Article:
In her work as an assistant psychologist Jessica K is currently writing a book with her colleagues at the adult autism practice and will be a coauthor on The Neurodiversity Affirmative Adult Autism Assessment Handbook. Jessica K is also project lead on organising as series of webinars on Adapting to a Neurodiversity Affirmative Paradigm in Child & Adolescent Clinical Services.
In her work as a sensory processing project officer Jessica K has created the branding, logo and media content for TCDSense. Jessica K is currently analysing research on student’s experience of college sensory environments and conducting sensory audits of different spaces on trinity campus. Jessica K also is coordinating the design of resources for TCD students to increase sensory awareness and navigation.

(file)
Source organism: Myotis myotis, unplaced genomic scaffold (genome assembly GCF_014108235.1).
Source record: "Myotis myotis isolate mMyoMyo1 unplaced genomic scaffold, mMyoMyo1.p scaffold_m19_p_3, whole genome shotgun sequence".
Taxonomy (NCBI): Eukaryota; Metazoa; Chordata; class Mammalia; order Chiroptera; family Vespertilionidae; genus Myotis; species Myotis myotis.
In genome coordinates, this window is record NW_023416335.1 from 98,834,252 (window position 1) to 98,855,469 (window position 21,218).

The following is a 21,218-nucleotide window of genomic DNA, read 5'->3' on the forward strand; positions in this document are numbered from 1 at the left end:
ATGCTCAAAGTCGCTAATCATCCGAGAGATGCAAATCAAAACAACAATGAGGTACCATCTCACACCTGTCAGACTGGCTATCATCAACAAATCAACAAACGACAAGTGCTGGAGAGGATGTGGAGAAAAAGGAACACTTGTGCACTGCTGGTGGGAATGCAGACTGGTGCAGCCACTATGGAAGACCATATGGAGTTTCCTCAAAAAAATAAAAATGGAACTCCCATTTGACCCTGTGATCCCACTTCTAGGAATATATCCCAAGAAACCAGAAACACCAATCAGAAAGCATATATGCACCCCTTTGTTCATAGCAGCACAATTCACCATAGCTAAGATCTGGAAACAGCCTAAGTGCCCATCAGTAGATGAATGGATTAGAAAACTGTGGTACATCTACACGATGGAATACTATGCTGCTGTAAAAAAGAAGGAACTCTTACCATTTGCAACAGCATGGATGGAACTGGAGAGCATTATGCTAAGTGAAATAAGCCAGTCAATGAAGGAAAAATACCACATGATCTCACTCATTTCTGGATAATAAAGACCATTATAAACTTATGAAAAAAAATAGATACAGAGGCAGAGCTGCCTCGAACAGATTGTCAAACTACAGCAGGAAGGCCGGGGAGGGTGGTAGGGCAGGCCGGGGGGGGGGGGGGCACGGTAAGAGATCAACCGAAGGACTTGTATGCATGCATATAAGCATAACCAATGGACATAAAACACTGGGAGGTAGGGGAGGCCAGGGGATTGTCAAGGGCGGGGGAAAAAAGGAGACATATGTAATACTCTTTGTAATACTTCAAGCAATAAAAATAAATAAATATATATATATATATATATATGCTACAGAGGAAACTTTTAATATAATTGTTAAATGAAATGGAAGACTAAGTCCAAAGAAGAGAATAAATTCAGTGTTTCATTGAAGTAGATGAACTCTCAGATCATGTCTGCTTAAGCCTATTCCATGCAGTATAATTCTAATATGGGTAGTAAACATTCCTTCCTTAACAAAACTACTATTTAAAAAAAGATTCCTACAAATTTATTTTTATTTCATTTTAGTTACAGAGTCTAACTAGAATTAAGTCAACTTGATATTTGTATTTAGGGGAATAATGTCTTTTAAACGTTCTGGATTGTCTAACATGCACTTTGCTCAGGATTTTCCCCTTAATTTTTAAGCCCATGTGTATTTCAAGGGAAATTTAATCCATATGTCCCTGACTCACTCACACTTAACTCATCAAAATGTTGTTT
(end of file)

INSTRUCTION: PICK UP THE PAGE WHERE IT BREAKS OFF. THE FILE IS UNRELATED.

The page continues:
From 2011 to 2014, Jessica K was a founding director of Galway Autism Partnership (GAP) while she was in Galway studying TV and Film Production. In her role as a director of GAP, she conceptualised, applied for funding, developed, piloted, facilitated and advised on the ‘special interest model’ youth cafe; a youth cafe designed for autistic individuals aged 11- 17 years in mainstream education who are at risk of bullying or social isolation. Jessica K created the special interest youth cafe to facilitate autistic youths in forming connections and friendships by helping them link their passions through various multimedia mediums (for example, creating a stop motion animation explored through graffiti about Thomas the tank engine and Moshi monsters). Her own experience of being a young autistic individual inspired Jessica K to create a space where autistic youths could express themselves, feel empowered to be themselves, form friendships and belong. Jessica also designed and led the team that built the GAP sensory room.